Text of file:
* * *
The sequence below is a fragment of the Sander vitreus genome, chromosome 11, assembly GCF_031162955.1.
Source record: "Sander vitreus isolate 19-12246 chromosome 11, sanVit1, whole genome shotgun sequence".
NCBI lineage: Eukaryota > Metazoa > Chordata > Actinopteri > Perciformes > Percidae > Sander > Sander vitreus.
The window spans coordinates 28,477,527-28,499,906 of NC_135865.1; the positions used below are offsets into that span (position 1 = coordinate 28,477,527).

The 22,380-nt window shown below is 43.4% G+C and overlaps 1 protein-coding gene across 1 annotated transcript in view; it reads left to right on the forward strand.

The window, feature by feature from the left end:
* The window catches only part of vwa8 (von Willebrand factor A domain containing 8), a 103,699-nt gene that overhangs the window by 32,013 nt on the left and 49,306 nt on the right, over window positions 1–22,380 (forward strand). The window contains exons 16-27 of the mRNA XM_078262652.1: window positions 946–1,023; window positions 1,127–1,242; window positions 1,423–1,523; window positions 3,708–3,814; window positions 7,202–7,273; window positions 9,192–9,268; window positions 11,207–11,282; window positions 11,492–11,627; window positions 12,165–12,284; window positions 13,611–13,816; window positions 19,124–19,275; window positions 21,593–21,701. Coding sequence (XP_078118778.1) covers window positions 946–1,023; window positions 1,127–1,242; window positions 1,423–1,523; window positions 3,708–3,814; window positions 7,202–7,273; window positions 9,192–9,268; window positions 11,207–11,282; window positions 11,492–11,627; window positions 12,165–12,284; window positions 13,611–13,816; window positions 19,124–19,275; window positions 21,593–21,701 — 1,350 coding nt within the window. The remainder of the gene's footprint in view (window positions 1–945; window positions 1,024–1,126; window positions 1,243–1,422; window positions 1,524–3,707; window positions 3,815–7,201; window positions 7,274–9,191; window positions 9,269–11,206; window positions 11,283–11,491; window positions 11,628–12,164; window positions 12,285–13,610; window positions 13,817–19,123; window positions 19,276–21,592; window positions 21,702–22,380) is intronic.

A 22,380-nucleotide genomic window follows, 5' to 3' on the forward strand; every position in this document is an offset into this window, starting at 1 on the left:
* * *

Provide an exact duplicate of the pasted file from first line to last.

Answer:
The sequence below is a fragment of the Sander vitreus genome, chromosome 11, assembly GCF_031162955.1.
Source record: "Sander vitreus isolate 19-12246 chromosome 11, sanVit1, whole genome shotgun sequence".
NCBI lineage: Eukaryota > Metazoa > Chordata > Actinopteri > Perciformes > Percidae > Sander > Sander vitreus.
The window spans coordinates 28,477,527-28,499,906 of NC_135865.1; the positions used below are offsets into that span (position 1 = coordinate 28,477,527).

The 22,380-nt window shown below is 43.4% G+C and overlaps 1 protein-coding gene across 1 annotated transcript in view; it reads left to right on the forward strand.

The window, feature by feature from the left end:
* The window catches only part of vwa8 (von Willebrand factor A domain containing 8), a 103,699-nt gene that overhangs the window by 32,013 nt on the left and 49,306 nt on the right, over window positions 1–22,380 (forward strand). The window contains exons 16-27 of the mRNA XM_078262652.1: window positions 946–1,023; window positions 1,127–1,242; window positions 1,423–1,523; window positions 3,708–3,814; window positions 7,202–7,273; window positions 9,192–9,268; window positions 11,207–11,282; window positions 11,492–11,627; window positions 12,165–12,284; window positions 13,611–13,816; window positions 19,124–19,275; window positions 21,593–21,701. Coding sequence (XP_078118778.1) covers window positions 946–1,023; window positions 1,127–1,242; window positions 1,423–1,523; window positions 3,708–3,814; window positions 7,202–7,273; window positions 9,192–9,268; window positions 11,207–11,282; window positions 11,492–11,627; window positions 12,165–12,284; window positions 13,611–13,816; window positions 19,124–19,275; window positions 21,593–21,701 — 1,350 coding nt within the window. The remainder of the gene's footprint in view (window positions 1–945; window positions 1,024–1,126; window positions 1,243–1,422; window positions 1,524–3,707; window positions 3,815–7,201; window positions 7,274–9,191; window positions 9,269–11,206; window positions 11,283–11,491; window positions 11,628–12,164; window positions 12,285–13,610; window positions 13,817–19,123; window positions 19,276–21,592; window positions 21,702–22,380) is intronic.

A 22,380-nucleotide genomic window follows, 5' to 3' on the forward strand; every position in this document is an offset into this window, starting at 1 on the left: